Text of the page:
How Women Can Win in the Age of AI
Artificial intelligence is being adopted by companies in numerous industries and will displace jobs. It will also likely worsen gender and racial gaps. Nearly 11 percent of jobs held by women may be eliminated because of AI, warns the International Monetary Fund. McKinsey, meanwhile, estimates that 20 percent of women employed today could experience AI-driven job erosion in the coming decade. Preparing women to succeed in the age of AI must be a global priority as we work towards one key United Nations Sustainable Development Goal: to achieve gender equality, and empower women and girls.
Despite the gloomy statistics, there’s reason to be hopeful—if business, governments and individuals strategically work together. It helps to know that nearly 20 percent more women could be employed by 2030 than today—if they’re able to maintain their current representation level in each sector of the economy. The good news is that women tend to be concentrated in fields that are growing, like health care.
But then there are industries like financial services, where women make up nearly half of the U.S. sector’s workforce. Women hold only 25 percent of the financial services senior management jobs that experts say are less vulnerable to AI’s impact. Frontline workers are particularly vulnerable to AI disruption, and in the U.S. 85 percent of bank tellers are women.
Some companies are proactively developing solutions. Synchrony, a Connecticut-based financial services firm, has created a deliberate AI workforce strategy and invested aggressively in training programs for its 16,500 employees. “In today’s technology revolution, leaders must upskill their workforce and find—or train—the right talent,” wrote CEO Margaret Keane. Nearly half of Synchrony’s employees are in frontline roles such as customer service. In one program, the company pays up to $20,000 for an employee to earn a higher education degree. This potentially helps employees transition from, say, customer service into a role that’s more technical—possibly in a field that’s growing.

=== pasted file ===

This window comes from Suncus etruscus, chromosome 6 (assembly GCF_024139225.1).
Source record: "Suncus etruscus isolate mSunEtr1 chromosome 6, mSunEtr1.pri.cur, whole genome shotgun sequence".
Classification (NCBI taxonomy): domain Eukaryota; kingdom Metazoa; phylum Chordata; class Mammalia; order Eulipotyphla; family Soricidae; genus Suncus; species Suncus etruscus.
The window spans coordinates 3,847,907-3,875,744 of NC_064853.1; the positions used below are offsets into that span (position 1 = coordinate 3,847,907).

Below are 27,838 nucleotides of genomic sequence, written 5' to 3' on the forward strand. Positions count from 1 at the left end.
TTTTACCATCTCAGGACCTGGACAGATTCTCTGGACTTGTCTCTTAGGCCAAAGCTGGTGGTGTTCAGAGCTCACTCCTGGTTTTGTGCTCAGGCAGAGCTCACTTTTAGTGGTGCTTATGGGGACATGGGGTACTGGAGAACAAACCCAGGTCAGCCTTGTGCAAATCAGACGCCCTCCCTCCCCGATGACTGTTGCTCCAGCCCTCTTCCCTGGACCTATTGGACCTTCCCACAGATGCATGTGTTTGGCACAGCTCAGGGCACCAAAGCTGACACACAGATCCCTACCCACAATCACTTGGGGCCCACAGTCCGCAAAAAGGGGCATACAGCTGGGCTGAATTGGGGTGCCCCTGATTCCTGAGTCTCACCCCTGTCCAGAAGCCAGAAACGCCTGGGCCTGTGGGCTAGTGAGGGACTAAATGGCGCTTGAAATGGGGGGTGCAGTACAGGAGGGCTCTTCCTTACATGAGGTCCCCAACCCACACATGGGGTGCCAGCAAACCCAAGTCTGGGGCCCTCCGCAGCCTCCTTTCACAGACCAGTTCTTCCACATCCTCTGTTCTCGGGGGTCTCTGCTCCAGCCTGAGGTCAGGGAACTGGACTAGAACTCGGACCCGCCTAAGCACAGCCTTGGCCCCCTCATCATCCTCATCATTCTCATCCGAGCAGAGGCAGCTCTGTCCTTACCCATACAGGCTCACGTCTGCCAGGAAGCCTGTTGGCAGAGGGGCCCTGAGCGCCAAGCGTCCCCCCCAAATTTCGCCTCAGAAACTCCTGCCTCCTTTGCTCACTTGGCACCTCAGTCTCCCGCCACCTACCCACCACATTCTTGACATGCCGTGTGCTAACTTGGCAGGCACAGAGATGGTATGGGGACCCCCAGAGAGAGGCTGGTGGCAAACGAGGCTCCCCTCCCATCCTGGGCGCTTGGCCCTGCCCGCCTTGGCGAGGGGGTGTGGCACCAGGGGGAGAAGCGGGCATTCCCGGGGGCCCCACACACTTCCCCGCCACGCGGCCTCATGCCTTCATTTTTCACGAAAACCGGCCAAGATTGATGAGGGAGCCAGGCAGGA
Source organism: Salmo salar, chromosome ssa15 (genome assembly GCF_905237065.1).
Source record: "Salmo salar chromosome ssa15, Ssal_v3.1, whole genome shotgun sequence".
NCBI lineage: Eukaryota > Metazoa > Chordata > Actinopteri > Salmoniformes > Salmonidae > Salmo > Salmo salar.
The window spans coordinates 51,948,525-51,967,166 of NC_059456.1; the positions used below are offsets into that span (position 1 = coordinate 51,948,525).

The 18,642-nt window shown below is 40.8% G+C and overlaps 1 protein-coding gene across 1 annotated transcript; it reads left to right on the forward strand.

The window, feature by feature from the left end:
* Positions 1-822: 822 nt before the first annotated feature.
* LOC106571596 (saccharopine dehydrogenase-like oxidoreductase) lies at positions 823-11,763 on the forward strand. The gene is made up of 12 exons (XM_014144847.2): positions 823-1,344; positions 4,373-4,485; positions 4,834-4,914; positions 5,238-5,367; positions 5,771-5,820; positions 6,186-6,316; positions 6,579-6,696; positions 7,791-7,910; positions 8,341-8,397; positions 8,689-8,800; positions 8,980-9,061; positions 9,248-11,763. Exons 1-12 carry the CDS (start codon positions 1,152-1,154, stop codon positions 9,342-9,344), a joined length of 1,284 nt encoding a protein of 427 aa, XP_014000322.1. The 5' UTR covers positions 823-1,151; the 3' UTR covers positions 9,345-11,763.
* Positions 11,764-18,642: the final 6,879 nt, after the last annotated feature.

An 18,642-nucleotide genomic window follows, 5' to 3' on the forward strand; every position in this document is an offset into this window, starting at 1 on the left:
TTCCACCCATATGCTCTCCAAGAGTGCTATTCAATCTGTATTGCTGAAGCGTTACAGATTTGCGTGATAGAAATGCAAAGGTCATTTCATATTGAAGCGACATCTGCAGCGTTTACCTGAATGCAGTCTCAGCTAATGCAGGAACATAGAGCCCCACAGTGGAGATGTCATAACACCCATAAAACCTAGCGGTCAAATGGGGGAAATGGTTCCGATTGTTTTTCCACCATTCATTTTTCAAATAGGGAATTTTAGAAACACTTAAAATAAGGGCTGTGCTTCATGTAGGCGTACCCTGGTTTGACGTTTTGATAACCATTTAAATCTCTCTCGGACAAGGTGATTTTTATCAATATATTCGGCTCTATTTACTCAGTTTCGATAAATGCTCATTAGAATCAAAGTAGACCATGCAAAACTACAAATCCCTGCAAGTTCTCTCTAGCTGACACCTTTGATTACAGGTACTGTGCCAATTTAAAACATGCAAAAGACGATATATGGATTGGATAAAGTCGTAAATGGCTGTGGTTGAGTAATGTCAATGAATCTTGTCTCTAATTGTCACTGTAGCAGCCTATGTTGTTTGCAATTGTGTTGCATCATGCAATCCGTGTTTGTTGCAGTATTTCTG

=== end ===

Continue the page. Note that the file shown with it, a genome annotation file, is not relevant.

Between 40 and 60 million women around the world may need to change occupations to remain employed.
More companies should follow Synchrony’s lead. Globally, business and government must boost the number of women in high school, college and graduate school—especially those who focus on science, technology, engineering and math-related fields, all of which are growing. McKinsey estimates that between 40 and 60 million women around the world may need to change occupations to remain employed, often stepping into higher-skilled roles.
The unfortunate truth is that women tend to have smaller professional networks than men. So we must develop mechanisms for women to expand their base of contacts—which could ease their transition between fields. We must also train more women who can join—and lead—the teams that actually write the algorithms for AI. A critical mass of women in these roles should reduce the likelihood such systems will have built-in bias against women, a known problem. There’s no shortage of need: Only 22 percent of AI professionals are women, according to an analysis by the World Economic Forum and LinkedIn. By a variety of measures, the number of AI-related jobs are growing.
This isn’t an issue just for women—all of business and society must participate. That’s why companies are moving quickly to create an infrastructure for job transformation. Bank of America is another financial services company taking concrete steps to help women adapt to an increasingly AI-driven workforce. Says Cathy Bessant, the bank’s chief operations and technology officer: “It’s an area where we still have a lot of work to do.”